A few months ago, we made a first then a second announcement about Cloudflare’s involvement in Resource Public Key Infrastructure (RPKI), and our desire to make BGP Internet routing more secure. Our mission is to build a safer Internet. We want to make it easier for network operators to deploy RPKI.
Today’s article is going to cover our experience and the tools we are using. As a brief reminder, RPKI is a framework that allows networks to deploy route filtering using cryptography-validated information. Picture TLS certificates for IP addresses and Autonomous System Numbers (ASNs)
What it means for you:
We validate our IP routes. This means, as a 220.127.116.11 DNS resolver user, you are less likely to be victim of cache poisoning. We signed our IP routes. This means a user browsing the websites on Cloudflare’s network are unlikely to experience route hijacks.
All our Points of Presence which have a router compatible with The Resource Public Key Infrastructure (RPKI) to Router Protocol (RTR protocol) are connected to our custom software called GoRTR and are now filtering invalid routes. The deployment amounts to around 70% of our network.
We received many questions regarding the amount of invalid traffic. Our estimates go from 100Mbps to 2Gbps. The spread remains high due to the difficulty of accounting the traffic that would go towards an invalid route. At our scale, it is a drop in the ocean of packets.
It is worth mentioning that one provider experienced a substantial traffic shift due to many regional IPs announced as smaller subnets and not included in the Route Origin Attestation (ROA), a key resource of the RPKI environment. We noticed many important networks announcing invalids on Internet Exchange Points. We emailed Network Operating Centers and were happy to see the records got corrected in a matter of days.
Let’s talk about tooling!
There are two components: GoRTR and OctoRPKI. The big picture of our setup.
As our network keeps growing, we needed a scalable solution to send the list of validated ROAs to our edge. Ideally using our CDN for caching the resources. We created GoRTR, a small Go application which will fetch a JSON file using a format used by RPKI Validators. We made sure that it could be used with various servers and implemented cryptographic checks to ensure an untampered distribution. By default, it will fetch the list of prefixes available at rpki.cloudflare.com/rpki.json.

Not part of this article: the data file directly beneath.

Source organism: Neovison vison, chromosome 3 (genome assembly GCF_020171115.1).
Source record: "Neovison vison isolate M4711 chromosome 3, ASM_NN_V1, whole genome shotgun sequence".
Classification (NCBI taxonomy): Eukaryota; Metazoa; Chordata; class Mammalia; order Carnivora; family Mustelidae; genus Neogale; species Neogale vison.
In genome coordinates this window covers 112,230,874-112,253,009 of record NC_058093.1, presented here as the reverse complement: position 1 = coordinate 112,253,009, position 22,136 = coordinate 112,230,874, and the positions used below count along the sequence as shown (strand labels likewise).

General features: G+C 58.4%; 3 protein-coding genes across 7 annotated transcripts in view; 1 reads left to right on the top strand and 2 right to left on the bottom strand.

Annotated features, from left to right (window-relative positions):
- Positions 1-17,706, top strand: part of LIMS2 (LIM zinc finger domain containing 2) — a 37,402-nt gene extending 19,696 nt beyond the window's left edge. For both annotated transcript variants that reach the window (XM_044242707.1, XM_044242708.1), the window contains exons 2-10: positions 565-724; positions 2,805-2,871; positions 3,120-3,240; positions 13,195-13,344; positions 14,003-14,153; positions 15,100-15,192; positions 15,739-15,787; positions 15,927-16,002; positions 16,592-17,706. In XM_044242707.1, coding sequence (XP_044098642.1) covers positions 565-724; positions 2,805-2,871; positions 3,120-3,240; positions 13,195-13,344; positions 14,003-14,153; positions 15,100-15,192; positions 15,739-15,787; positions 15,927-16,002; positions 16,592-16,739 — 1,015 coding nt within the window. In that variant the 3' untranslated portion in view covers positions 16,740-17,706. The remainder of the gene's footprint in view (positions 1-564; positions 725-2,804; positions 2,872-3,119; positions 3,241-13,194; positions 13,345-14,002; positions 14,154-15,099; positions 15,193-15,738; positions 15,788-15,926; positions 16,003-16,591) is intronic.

You do not need to run your own validation software, just plug your RPKI-enabled router to GoRTR and start filtering. GoRTR will also expose a web server and Prometheus-type metrics. Nonetheless, if you want to run your own validation software, keep reading because OctoRPKI might be the solution for you. You can start GoRTR with Docker and plug your router to the port 8282 to receive a RTR feed:
$ docker run -ti -p 8282:8282 cloudflare/gortr
If you want to control the validation of routes, we got you covered!
After a few months work, we released OctoRPKI. Behind an octopus logo, there is a RPKI Relying Party written in Go.
Why did we build a validator?
The current ecosystem did not bring us joy, we needed RPKI Repository Delta Protocol (RRDP), a fully-fledged monitored validator subsystem and the ability to push only the final computed data to our storage cluster. We decided to build it in Go for multiple reasons. In exchange of a slightly increased overhead, we gained flexibility. There is a great amount of cryptographic resources and libraries for the Go language. And we are hoping this would benefit an already important community.
The repository contains OctoRPKI plus a library to decode certificates, ROAs, manifests, etc. The code can start a synchronization with rsync and/or RRDP.
Similarly to GoRTR, it embeds an API to get the latest results of the synchronization and a Prometheus metrics endpoint to deploy alerting. Internally, we monitor the state of the validation using Prometheus. It is also providing data for a GraphQL API that will be released soon.
You can start it with Docker.
The docker image provides a way to instantly run OctoRPKI and comes complete with four of the five Trust Anchor Locator (TAL) files needed to operate (AFRINIC, APNIC, LACNIC, and RIPE). The fifth is the ARIN TAL, so don’t forget to add the TAL from ARIN. You can start the process of downloading it at the following address: www.arin.net/resources/rpki/tal.html.
$ docker run -ti \ -p 8080:8080 \ -v $PWD/cache:/cache \ -v path_to_arin_tal:/tals/arin.tal cloudflare/octorpki
The results will be available on http://localhost:8080/output.json. To plug GoRTR to this file, use the
-cache URL argument (you will need to load the public key which signs some fields in JSON).
$ gortr -cache http://localhost:8080/output.json -verify.key path-to-key
In conclusion, we hope these tools will help you deploy RPKI easily. Routing security is an important subject that should not be avoided. Looking forward to more networks joining this initiative and making the Internet more secure.We learned a lot about RPKI, from signing the routes on the five registries to validating cryptographically more than 60000 resources in a few seconds. We will keep working on making OctoRPKI and GoRTR always more stable and reliable. We look forward to your feedback!